Rule of Thirds
When you look through your viewfinder imagine your image is divided into 9 sections by using two vertical and horizontal lines. Notice where the lines intersect. Try and move your camera (and/or yourself) so your subject lines up with one of those four intersections. You can also use the rule of thirds as a guideline for your horizon. Positioning it on one of the lines will make for a more balanced and pleasing image.
Stop Using Zoom and Instead Move Your Feet
One of the easiest ways to change how your image looks is to move your feet. This could mean you get closer to your subject and fill the frame more, or you could try photographing from lower down or higher up to get a different perspective. Changing the viewpoint can also change the mood and feeling of an image. It can make certain elements seem bigger or more important. For example, if you photograph a small dog when you are standing up that photograph will feel very different than if you had got down to the level of the dog and photographed it from there. Combined with other elements such as leading lines and the rule of thirds you can create a really powerful image just by moving yourself.
Show the Viewer Your Intended Subject
Use natural lines to lead the eye to the main subject of the picture. The lines you use can be something visible such as lines on a street, overhead wires or train tracks. Or they can be something you can’t see but is implied, such as the direction someone is looking in, the height of peoples heads in a scene. Although horizontal, vertical lines and curves can work well diagonal lines are the most dynamic and can often convey motion. Using lines can declutter an image and make it easy for the viewer to understand.
Are You Being Distracted?
A good background can make or break an image especially if it is distracting. If it does not add to the context of the photograph then try to ensure it is simple and enhancing rather than detracting from your subject. For example lines in the background that lead you to the main focal point can be a valuable part of the photograph. But a cluttered background with bright colours may simply take your eye away from the main focal point. If that is the case you could try moving yourself to a different position to alter the background. Or, if that is not possible then consider your depth of field and change your settings to make the background blurry (try an aperture setting of f4 or lower).
Subjects with a repetitive pattern can make for interesting photographs. Patterns can also work really well when it is broken at some point perhaps through colour. This break in the pattern creates a strong point of focus for the image. If you can then place that point of focus in the image by using the rule of thirds then even better.
Just like when you frame an image on the wall, in photography framing your subject will isolate it from the rest of the image and make it stand out more. A frame can be something natural like a tree or it can be something man-made, like a doorway or an arch. Using a simple frame will lead the viewer’s eye to the place you want it to go to. But beware of a very complicated frame as that can distract the viewer from the main point of the image.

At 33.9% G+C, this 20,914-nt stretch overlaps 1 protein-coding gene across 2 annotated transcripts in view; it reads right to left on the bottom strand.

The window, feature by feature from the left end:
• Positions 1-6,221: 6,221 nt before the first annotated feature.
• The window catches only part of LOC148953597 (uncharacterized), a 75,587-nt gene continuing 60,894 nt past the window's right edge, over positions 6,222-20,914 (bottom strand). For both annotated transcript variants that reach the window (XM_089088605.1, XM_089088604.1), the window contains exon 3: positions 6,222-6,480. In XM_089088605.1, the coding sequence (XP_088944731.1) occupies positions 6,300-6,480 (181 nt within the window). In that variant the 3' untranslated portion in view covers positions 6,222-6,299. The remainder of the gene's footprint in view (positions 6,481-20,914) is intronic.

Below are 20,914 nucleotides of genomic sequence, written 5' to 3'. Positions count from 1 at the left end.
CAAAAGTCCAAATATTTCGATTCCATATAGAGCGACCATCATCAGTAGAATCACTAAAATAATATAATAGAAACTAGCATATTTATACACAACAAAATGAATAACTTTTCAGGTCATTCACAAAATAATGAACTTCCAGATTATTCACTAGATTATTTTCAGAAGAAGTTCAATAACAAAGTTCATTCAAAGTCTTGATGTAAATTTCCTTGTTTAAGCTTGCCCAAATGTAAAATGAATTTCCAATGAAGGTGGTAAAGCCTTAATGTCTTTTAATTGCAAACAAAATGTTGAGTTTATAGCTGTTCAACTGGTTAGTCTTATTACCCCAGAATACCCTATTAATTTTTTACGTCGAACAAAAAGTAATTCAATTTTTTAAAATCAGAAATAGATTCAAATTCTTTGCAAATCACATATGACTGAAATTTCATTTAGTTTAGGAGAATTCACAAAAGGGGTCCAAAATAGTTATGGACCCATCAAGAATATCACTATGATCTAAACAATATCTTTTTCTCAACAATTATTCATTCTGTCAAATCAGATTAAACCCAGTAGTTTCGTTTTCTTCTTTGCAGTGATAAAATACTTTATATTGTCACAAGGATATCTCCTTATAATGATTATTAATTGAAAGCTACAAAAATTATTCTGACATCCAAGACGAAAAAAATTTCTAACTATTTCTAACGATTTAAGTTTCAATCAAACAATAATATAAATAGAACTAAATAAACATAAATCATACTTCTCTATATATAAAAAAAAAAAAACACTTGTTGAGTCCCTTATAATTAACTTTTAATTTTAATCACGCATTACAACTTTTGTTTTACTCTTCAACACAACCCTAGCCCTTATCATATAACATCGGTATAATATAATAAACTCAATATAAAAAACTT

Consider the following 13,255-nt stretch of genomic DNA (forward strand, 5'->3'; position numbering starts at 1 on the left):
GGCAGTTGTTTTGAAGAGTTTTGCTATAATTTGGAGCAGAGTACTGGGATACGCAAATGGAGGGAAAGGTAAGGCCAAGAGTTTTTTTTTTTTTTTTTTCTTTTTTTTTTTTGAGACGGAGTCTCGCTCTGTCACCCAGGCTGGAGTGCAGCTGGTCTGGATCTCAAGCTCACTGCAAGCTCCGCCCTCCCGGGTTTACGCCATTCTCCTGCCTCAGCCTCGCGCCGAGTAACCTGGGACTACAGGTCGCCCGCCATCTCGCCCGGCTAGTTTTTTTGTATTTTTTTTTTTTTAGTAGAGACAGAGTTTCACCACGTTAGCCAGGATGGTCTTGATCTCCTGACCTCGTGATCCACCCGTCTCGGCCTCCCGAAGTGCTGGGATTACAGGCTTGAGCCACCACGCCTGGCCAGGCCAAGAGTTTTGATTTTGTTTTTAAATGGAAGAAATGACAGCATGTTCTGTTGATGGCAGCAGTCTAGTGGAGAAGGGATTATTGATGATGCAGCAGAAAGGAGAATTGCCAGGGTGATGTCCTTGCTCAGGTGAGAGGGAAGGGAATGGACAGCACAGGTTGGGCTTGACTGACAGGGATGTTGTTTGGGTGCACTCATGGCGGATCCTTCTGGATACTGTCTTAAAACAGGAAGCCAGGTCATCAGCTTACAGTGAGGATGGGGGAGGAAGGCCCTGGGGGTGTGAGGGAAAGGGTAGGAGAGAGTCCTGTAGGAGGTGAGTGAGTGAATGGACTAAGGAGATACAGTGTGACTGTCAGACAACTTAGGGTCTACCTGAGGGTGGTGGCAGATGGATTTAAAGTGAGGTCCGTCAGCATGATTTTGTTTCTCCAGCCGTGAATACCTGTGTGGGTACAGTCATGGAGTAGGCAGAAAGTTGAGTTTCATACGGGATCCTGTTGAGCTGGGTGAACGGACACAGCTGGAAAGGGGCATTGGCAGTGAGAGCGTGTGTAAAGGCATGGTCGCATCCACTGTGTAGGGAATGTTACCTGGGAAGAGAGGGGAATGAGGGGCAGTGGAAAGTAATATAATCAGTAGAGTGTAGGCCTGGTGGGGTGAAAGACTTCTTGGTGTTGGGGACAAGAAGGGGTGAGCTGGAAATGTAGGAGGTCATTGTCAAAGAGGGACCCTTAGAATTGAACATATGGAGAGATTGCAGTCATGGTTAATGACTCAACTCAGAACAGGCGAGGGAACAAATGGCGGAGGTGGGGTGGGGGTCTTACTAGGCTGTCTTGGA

Less is Often More
Sometimes having a lot going on in a frame can be distracting. For example, if you are photographing a street when you look back at the images they may not convey what you hoped they would. One reason for this might be that there was a lack of focus within the photograph. The image is too busy and the viewer does not know what they are supposed to be looking at. Try and ensure one point of focus shines through as it will make the image stronger.
Add a Dynamic Extra
Using shadows and reflections can bring a different dynamic to any scene. Shadows make lighter parts the image stand out, reflections shows things in a different perspective. Laying your images but showing reflections through windows or in puddles can create greater depth and make the image more interesting. Remember to make sure that the viewer’s eye is still drawn to the main focal point.
One way to simplify an image is to use negative space. This means that part of the photograph that is empty. If you create space around the subject of your image then that can be very impactful. This is particularly true if you are photographing anything that is moving. If you take a picture of a cyclist then the image will be more visually please if he still has somewhere to travel to, rather than being stuck at the edges of the frame.
Masters of Photography
As well as taking your own photographs, one way to learn about good and bad composition is to look at the work of some of the master photographers. If you like someone’s work then start reading their books and looking and at their images. By seeing how they use composition out of the street and in difficult situations may give you some inspiration of things to try out. If you are unsure whose work to begin looking at then try some of these photographers as a place to start: Martin Parr, Bruce Gilden, Elliott Erwitt, Robert Frank, Garry Winogrand, Joel Meyerowitz and Alex Webb.